There was nothing of the pedant about this philosopher; he loved children and young people, and his cheerful disposition made him delight in all kinds of enjoyment.
Next day, as I was going to pay my court to the Pope, I saw Momolo in the first ante-chamber, and I took care to remind him of the polenta for the evening.
As soon as the Pope saw me, he said,--
"The Venetian ambassador has informed us that if you wish to return to your native land, you must go and present yourself before the secretary of the Tribunal."
"Most Holy Father, I am quite ready to take this step, if Your Holiness will grant me a letter of commendation written with your own hand. Without this powerful protection I should never dream of exposing myself to the risk of being again shut up in a place from which I escaped by a miracle and the help of the Almighty."
"You are gaily dressed; you do not look as if you were going to church."
"True, most Holy Father, but neither am I going to a ball."
"We have heard all about the presents being sent back. Confess that you did so to gratify your pride."
"Yes, but also to lower a pride greater than mine."
The Pope smiled at this reply, and I knelt down and begged him to permit me to present the volume of Pandects to the Vatican Library. By way of reply he gave me his blessing, which signifies, in papal language, "Rise; your request is granted."
"We will send you," said he, "a mark of our singular affection for you without your having to pay any fees."
A second blessing bid me begone. I have often felt what a good thing it would be if this kind of dismissal could be employed in general society to send away importunate petitioners, to whom one does not dare say, "Begone."
I was extremely curious to know what the Pope had meant by "a mark of our singular affection." I was afraid that it would be a blessed rosary, with which I should not have known what to do.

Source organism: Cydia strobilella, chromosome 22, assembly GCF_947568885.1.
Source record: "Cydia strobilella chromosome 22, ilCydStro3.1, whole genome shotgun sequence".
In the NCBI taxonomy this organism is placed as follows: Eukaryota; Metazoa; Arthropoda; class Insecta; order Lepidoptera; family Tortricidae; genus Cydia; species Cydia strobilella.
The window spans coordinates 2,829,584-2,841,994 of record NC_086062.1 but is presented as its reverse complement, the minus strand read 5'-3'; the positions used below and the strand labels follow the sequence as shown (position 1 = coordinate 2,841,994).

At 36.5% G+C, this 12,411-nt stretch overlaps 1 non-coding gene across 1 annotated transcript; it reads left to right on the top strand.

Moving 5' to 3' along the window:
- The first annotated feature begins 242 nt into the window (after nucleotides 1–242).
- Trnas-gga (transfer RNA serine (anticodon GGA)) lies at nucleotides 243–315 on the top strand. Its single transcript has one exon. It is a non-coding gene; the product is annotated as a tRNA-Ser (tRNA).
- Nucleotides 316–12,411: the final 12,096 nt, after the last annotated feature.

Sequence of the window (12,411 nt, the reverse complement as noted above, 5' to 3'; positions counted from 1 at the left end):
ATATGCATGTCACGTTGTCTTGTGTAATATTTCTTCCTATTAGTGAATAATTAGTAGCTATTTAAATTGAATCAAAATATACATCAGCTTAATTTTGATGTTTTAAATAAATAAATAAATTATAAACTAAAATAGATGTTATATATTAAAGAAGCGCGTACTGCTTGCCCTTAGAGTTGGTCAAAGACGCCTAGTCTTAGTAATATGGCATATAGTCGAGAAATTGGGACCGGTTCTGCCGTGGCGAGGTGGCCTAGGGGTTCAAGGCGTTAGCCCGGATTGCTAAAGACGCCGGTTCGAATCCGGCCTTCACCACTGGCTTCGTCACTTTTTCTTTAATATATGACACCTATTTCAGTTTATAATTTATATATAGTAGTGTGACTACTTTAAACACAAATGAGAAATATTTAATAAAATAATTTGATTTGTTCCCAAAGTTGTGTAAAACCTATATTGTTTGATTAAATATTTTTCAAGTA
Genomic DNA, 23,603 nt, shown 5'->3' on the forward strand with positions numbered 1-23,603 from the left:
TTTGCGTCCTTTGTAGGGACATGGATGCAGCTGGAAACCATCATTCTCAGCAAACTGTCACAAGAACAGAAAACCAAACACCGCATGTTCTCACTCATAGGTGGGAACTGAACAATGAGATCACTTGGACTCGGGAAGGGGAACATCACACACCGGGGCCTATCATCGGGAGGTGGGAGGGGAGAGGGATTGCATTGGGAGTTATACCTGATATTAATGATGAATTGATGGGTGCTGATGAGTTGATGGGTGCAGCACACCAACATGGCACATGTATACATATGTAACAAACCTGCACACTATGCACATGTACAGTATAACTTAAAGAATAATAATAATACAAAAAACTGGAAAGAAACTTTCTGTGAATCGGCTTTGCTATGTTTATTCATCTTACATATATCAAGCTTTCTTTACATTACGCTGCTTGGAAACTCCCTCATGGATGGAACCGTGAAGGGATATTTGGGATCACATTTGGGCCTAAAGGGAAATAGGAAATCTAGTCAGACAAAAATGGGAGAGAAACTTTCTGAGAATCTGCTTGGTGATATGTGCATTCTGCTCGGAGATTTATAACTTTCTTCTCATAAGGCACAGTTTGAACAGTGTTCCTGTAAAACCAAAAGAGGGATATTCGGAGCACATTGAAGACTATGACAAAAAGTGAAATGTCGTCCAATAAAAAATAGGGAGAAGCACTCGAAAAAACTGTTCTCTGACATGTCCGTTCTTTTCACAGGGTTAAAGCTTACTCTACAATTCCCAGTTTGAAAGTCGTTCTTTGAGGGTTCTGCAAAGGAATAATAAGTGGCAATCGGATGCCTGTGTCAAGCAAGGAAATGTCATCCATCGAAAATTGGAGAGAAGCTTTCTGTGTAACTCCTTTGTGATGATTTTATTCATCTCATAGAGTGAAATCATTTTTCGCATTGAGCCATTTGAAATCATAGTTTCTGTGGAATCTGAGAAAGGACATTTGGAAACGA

When I got home I sent the book by Costa to the Vatican, and then I went to dine with Mengs. While we were eating the soup the winning numbers from the lottery were brought in. My brother glanced at them and looked at me with astonishment. I was not thinking of the subject at that moment, and his gaze surprised me.
"Twenty-seven," he cried, "came out fifth."
"All the better," said I, "we shall have some amusement out of it."
I told the story to Mengs, who said,--
"It's a lucky folly for you this time; but it always is a folly."
He was quite right, and I told him that I agreed with him; but I added that to make a worthy use of the fifteen hundred roman crowns which fortune had given me, I should go and spend fifteen days at Naples.
"I will come too," said the Abbe Alfani. "I will pass for your secretary."
"With all my heart," I answered, "I shall keep you to your word."
I asked Winckelmann to come and eat polenta with the scopatore santissimo, and told my brother to shew him the way; and I then called on the Marquis Belloni, my banker, to look into my accounts, and to get a letter of credit on the firm at Naples, who were his agents. I still had two hundred thousand francs: I had jewellery worth thirty thousand francs, and fifty thousand florins at Amsterdam.
I got to Momolo's in the dusk of the evening, and I found Winckelmann and my brother already there; but instead of mirth reigning round the board I saw sad faces on all sides.
"What's the matter with the girls?" I asked Momolo.
"They are vexed that you did not stake for them in the same way as you did for yourself."
"People are never satisfied. If I had staked for them as I did for myself, and the number had come out first instead of fifth, they would have got nothing, and they would have been vexed then. Two days ago they had nothing, and now that they have twenty-seven pounds apiece they ought to be contented."
"That's just what I tell their, but all women are the same."
"And men too, dear countryman, unless they are philosophers. Gold does not spell happiness, and mirth can only be found in hearts devoid of care.